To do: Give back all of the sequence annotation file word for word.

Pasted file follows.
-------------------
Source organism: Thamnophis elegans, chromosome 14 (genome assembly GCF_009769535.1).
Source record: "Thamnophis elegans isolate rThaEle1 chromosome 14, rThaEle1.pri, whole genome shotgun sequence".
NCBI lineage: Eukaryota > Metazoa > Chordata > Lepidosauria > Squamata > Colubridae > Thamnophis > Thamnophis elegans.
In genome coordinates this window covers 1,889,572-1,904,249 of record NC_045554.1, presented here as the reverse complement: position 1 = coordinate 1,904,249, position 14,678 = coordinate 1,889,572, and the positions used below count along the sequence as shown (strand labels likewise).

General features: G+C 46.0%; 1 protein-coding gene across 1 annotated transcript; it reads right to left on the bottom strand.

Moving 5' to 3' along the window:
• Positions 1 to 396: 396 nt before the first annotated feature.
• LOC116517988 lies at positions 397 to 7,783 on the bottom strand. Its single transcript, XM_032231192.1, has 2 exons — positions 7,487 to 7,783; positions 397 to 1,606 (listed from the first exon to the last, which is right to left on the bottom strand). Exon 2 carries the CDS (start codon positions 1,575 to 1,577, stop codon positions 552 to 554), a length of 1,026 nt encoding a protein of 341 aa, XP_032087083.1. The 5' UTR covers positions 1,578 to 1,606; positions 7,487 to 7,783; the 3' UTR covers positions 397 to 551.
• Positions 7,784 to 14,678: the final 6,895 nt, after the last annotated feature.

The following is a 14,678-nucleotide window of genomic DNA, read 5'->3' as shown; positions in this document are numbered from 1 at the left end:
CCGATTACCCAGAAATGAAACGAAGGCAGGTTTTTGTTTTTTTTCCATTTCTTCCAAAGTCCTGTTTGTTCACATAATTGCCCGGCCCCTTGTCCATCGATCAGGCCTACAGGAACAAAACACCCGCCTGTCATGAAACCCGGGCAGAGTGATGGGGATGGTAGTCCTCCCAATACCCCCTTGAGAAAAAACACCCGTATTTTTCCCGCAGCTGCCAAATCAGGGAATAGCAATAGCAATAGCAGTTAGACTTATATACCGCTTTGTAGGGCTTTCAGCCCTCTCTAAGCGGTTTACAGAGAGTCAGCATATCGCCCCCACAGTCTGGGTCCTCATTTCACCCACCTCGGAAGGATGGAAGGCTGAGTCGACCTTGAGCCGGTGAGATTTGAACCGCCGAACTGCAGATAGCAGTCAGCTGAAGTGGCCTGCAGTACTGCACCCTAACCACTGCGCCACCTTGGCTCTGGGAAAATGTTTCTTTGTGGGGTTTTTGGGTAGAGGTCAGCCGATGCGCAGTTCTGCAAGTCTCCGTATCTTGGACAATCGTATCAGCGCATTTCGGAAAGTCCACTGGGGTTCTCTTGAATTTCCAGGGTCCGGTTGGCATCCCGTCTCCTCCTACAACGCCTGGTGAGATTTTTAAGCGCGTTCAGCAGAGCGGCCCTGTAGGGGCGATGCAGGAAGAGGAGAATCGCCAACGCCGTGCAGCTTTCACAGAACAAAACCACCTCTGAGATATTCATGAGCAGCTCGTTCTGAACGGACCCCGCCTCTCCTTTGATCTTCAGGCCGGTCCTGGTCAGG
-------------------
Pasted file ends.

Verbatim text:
Source organism: Thamnophis elegans, chromosome 14 (genome assembly GCF_009769535.1).
Source record: "Thamnophis elegans isolate rThaEle1 chromosome 14, rThaEle1.pri, whole genome shotgun sequence".
NCBI lineage: Eukaryota > Metazoa > Chordata > Lepidosauria > Squamata > Colubridae > Thamnophis > Thamnophis elegans.
In genome coordinates this window covers 1,889,572-1,904,249 of record NC_045554.1, presented here as the reverse complement: position 1 = coordinate 1,904,249, position 14,678 = coordinate 1,889,572, and the positions used below count along the sequence as shown (strand labels likewise).

General features: G+C 46.0%; 1 protein-coding gene across 1 annotated transcript; it reads right to left on the bottom strand.

Moving 5' to 3' along the window:
• Positions 1 to 396: 396 nt before the first annotated feature.
• LOC116517988 lies at positions 397 to 7,783 on the bottom strand. Its single transcript, XM_032231192.1, has 2 exons — positions 7,487 to 7,783; positions 397 to 1,606 (listed from the first exon to the last, which is right to left on the bottom strand). Exon 2 carries the CDS (start codon positions 1,575 to 1,577, stop codon positions 552 to 554), a length of 1,026 nt encoding a protein of 341 aa, XP_032087083.1. The 5' UTR covers positions 1,578 to 1,606; positions 7,487 to 7,783; the 3' UTR covers positions 397 to 551.
• Positions 7,784 to 14,678: the final 6,895 nt, after the last annotated feature.

The following is a 14,678-nucleotide window of genomic DNA, read 5'->3' as shown; positions in this document are numbered from 1 at the left end:
CCGATTACCCAGAAATGAAACGAAGGCAGGTTTTTGTTTTTTTTCCATTTCTTCCAAAGTCCTGTTTGTTCACATAATTGCCCGGCCCCTTGTCCATCGATCAGGCCTACAGGAACAAAACACCCGCCTGTCATGAAACCCGGGCAGAGTGATGGGGATGGTAGTCCTCCCAATACCCCCTTGAGAAAAAACACCCGTATTTTTCCCGCAGCTGCCAAATCAGGGAATAGCAATAGCAATAGCAGTTAGACTTATATACCGCTTTGTAGGGCTTTCAGCCCTCTCTAAGCGGTTTACAGAGAGTCAGCATATCGCCCCCACAGTCTGGGTCCTCATTTCACCCACCTCGGAAGGATGGAAGGCTGAGTCGACCTTGAGCCGGTGAGATTTGAACCGCCGAACTGCAGATAGCAGTCAGCTGAAGTGGCCTGCAGTACTGCACCCTAACCACTGCGCCACCTTGGCTCTGGGAAAATGTTTCTTTGTGGGGTTTTTGGGTAGAGGTCAGCCGATGCGCAGTTCTGCAAGTCTCCGTATCTTGGACAATCGTATCAGCGCATTTCGGAAAGTCCACTGGGGTTCTCTTGAATTTCCAGGGTCCGGTTGGCATCCCGTCTCCTCCTACAACGCCTGGTGAGATTTTTAAGCGCGTTCAGCAGAGCGGCCCTGTAGGGGCGATGCAGGAAGAGGAGAATCGCCAACGCCGTGCAGCTTTCACAGAACAAAACCACCTCTGAGATATTCATGAGCAGCTCGTTCTGAACGGACCCCGCCTCTCCTTTGATCTTCAGGCCGGTCCTGGTCAGG